Thursday, December 11, 2014

Finals Week through Twitter

Must be the end of fall semester. The parking lots on campus are starting to empty and Bluffton’s Twitter feed is filling up with students celebrating (or stressing about) the end of fall semester finals and the beginning of Christmas break.

@BlufftonU: So finals week is upon us. Remember to breathe!

@BKurilec5: Finals week...when cleaning my room sounds fun. #needtofocus

@ScoutWeber: I just want it to be Christmas break already so I can chill and stop worrying about school

@BlufftonBound: Good luck on those finals, Beavers!! Study hard, but don't forget to take a break tonight for the Finals Breakfast :) #BlufftonU #tradition

@RebeccaMarieHan: @BlufftonU thank you for the Christmas breakfast tonight, it was amazing! #thankful

President Harder, faculty and staff members serve breakfast.

@EAlpeter: I'm getting so anxious to go home

@MIGUEL_GILLIE25: Hoop session and lift to ease the pain #Active #Focused

@j_fayee: Couldn't stay awake when I was writing my paper and now I can't go back to sleep now that I'm in bed...

@JonesWt13: Anyone wanna come keep me company while I study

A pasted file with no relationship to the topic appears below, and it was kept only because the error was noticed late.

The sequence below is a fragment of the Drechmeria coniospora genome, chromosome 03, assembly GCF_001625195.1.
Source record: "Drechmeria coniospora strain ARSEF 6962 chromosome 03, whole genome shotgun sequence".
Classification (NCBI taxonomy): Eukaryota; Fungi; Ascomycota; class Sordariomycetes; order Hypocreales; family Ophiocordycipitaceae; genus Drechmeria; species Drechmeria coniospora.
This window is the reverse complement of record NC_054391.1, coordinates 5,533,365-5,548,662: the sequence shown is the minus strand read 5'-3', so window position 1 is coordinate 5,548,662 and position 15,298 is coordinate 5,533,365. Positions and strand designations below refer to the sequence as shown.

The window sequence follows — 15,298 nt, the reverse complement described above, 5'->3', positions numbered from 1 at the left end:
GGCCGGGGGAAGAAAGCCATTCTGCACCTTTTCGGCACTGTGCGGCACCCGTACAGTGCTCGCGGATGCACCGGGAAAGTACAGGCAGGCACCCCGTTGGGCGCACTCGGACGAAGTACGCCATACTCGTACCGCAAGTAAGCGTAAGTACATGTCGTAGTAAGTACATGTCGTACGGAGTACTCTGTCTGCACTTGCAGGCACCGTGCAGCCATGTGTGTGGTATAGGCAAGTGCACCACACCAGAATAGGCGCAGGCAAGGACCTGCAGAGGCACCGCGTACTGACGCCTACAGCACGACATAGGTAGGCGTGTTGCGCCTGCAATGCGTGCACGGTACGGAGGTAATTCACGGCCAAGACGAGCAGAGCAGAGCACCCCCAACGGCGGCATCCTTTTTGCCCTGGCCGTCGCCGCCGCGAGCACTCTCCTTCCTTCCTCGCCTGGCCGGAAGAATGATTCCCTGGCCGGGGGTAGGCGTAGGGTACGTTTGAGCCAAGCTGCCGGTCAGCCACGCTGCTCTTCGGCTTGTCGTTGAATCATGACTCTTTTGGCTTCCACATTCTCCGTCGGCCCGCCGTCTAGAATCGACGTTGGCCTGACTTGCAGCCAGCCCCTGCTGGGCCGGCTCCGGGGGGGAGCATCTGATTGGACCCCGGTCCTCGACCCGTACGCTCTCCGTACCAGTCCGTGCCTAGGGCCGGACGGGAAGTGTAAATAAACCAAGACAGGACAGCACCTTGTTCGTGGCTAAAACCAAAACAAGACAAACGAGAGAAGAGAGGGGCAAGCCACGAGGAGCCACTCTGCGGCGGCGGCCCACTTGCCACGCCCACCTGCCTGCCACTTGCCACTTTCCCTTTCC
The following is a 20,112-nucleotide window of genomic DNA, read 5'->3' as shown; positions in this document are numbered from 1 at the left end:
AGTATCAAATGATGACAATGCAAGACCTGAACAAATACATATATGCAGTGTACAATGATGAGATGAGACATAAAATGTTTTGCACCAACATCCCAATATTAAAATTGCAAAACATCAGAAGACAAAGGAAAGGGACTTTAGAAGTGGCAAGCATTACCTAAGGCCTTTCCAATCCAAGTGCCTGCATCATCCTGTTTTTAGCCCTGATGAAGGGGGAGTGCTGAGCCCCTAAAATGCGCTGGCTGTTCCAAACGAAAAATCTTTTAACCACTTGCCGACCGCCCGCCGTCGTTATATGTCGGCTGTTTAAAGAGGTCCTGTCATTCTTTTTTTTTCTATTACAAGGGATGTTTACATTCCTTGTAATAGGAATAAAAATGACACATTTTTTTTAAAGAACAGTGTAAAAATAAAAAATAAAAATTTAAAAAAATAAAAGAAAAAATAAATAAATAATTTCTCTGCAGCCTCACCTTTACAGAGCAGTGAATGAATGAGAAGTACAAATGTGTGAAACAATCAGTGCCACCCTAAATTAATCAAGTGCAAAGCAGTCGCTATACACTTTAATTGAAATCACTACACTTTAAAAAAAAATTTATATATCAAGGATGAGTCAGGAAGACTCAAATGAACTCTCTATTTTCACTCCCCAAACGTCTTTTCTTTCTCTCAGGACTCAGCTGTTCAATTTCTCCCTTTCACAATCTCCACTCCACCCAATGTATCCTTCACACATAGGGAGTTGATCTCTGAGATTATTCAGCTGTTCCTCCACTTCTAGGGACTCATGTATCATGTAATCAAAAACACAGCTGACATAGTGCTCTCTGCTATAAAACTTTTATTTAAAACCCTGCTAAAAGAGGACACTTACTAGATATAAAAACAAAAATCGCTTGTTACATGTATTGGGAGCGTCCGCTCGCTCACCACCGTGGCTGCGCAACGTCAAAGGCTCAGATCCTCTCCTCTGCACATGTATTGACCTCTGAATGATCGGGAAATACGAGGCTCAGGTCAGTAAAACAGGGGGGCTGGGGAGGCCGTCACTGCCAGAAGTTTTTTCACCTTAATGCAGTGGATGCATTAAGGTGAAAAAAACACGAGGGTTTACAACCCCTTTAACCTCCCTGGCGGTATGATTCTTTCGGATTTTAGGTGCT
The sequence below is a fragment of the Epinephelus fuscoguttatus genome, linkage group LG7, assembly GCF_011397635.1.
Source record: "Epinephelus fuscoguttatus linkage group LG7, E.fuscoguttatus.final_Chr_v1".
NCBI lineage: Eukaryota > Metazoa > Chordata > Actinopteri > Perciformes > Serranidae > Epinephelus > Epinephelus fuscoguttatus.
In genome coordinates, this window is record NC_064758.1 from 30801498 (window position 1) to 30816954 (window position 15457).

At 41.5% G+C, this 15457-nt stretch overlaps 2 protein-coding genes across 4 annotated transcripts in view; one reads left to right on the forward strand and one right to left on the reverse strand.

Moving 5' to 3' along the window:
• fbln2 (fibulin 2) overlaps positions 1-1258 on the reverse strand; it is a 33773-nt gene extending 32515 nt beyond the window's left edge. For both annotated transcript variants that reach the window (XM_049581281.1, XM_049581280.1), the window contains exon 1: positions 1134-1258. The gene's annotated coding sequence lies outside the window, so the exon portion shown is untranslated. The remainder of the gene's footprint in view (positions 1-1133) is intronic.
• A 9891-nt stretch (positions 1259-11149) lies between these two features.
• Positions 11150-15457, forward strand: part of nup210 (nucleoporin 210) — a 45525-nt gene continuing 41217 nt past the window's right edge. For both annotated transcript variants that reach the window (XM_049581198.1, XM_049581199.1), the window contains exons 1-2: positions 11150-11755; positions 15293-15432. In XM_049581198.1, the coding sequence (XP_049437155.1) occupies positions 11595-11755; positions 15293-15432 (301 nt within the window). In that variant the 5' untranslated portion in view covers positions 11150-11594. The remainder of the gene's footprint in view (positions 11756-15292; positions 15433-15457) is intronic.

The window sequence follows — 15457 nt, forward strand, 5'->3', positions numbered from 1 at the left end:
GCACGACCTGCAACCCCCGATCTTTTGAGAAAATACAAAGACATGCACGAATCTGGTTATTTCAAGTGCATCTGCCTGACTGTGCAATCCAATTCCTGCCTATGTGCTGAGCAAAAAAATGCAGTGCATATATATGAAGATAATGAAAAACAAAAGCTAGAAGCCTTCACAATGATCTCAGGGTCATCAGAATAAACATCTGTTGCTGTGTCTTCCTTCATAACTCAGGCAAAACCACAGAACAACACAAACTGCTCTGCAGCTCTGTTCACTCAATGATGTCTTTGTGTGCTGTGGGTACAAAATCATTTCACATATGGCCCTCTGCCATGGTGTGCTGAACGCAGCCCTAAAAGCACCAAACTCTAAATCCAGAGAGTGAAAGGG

@j_fayee: Honors party at Rudi's!!

@MIGUEL_GILLIE25: Exams have been in my favor so far this week let's hope it stays that way.

@JonesWt13: Got up a little early to study before my final, and I haven't looked at my notes or anything... #imscrewed

@AmyBlankenship6: Another semester in the books! #finalsweek

@BKurilec5: DONE with Capstone.

@kroushia6: I get to go home tomorrow

@j_fayee: Just finished my last final at Bluffton ever!

@blufftonU: You made it! Now go home and get some sleep

Tuesday, November 18, 2014


Both the volleyball and women's basketball
teams made time for site seeing while in St. Louis.
What are the chances? Sometimes things just happen like they are meant to be.

Like when a season-opening tip-off women’s basketball tourney is scheduled for the same weekend in the same city as the volleyball team is playing in the first round of NCAA post season tournament AND when volleyball plays Friday and basketball plays on Saturday/ Sunday AND when the basketball team is planning to be in town Friday night anyways for team bonding. One could not have planned this any better.

While I had heard the word serendipity before, I remember being encouraged to embrace the concept of serendipity in my first ever collegiate class taught by Dr. Ray Hamman. He talked a lot about serendipity, of “fortunate happenstance” or “pleasant surprises,” of “making discoveries, by accident, of things which they were not in quest of.” (Wikipedia) And to being open to make the most of these “pleasant surprises.”

Like rearranging basketball team bonding activities to include cheering on fellow student-athletes in the national tournament.